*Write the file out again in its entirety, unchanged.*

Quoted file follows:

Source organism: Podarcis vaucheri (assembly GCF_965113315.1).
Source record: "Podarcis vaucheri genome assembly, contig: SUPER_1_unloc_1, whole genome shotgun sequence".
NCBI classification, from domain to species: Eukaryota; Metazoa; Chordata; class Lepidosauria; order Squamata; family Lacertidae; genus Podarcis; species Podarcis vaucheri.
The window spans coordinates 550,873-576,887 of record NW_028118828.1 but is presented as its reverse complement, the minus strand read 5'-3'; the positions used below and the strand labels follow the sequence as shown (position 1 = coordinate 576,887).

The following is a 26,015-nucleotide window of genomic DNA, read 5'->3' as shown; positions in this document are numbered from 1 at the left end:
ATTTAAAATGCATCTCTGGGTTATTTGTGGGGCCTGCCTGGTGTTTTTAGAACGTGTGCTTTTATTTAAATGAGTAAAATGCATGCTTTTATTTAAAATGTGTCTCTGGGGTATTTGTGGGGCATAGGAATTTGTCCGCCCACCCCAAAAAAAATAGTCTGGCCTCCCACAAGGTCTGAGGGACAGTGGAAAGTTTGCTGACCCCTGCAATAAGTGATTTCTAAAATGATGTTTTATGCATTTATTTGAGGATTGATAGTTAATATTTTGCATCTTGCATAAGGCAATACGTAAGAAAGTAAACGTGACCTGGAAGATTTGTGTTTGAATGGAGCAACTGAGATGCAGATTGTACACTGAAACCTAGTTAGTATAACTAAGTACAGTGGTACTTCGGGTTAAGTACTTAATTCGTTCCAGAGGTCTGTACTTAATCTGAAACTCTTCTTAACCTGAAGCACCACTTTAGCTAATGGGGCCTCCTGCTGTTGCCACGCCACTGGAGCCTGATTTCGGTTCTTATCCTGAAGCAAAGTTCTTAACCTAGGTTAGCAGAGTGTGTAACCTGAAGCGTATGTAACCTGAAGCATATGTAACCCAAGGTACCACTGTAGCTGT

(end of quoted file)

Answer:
Source organism: Podarcis vaucheri (assembly GCF_965113315.1).
Source record: "Podarcis vaucheri genome assembly, contig: SUPER_1_unloc_1, whole genome shotgun sequence".
NCBI classification, from domain to species: Eukaryota; Metazoa; Chordata; class Lepidosauria; order Squamata; family Lacertidae; genus Podarcis; species Podarcis vaucheri.
The window spans coordinates 550,873-576,887 of record NW_028118828.1 but is presented as its reverse complement, the minus strand read 5'-3'; the positions used below and the strand labels follow the sequence as shown (position 1 = coordinate 576,887).

The following is a 26,015-nucleotide window of genomic DNA, read 5'->3' as shown; positions in this document are numbered from 1 at the left end:
ATTTAAAATGCATCTCTGGGTTATTTGTGGGGCCTGCCTGGTGTTTTTAGAACGTGTGCTTTTATTTAAATGAGTAAAATGCATGCTTTTATTTAAAATGTGTCTCTGGGGTATTTGTGGGGCATAGGAATTTGTCCGCCCACCCCAAAAAAAATAGTCTGGCCTCCCACAAGGTCTGAGGGACAGTGGAAAGTTTGCTGACCCCTGCAATAAGTGATTTCTAAAATGATGTTTTATGCATTTATTTGAGGATTGATAGTTAATATTTTGCATCTTGCATAAGGCAATACGTAAGAAAGTAAACGTGACCTGGAAGATTTGTGTTTGAATGGAGCAACTGAGATGCAGATTGTACACTGAAACCTAGTTAGTATAACTAAGTACAGTGGTACTTCGGGTTAAGTACTTAATTCGTTCCAGAGGTCTGTACTTAATCTGAAACTCTTCTTAACCTGAAGCACCACTTTAGCTAATGGGGCCTCCTGCTGTTGCCACGCCACTGGAGCCTGATTTCGGTTCTTATCCTGAAGCAAAGTTCTTAACCTAGGTTAGCAGAGTGTGTAACCTGAAGCGTATGTAACCTGAAGCATATGTAACCCAAGGTACCACTGTAGCTGT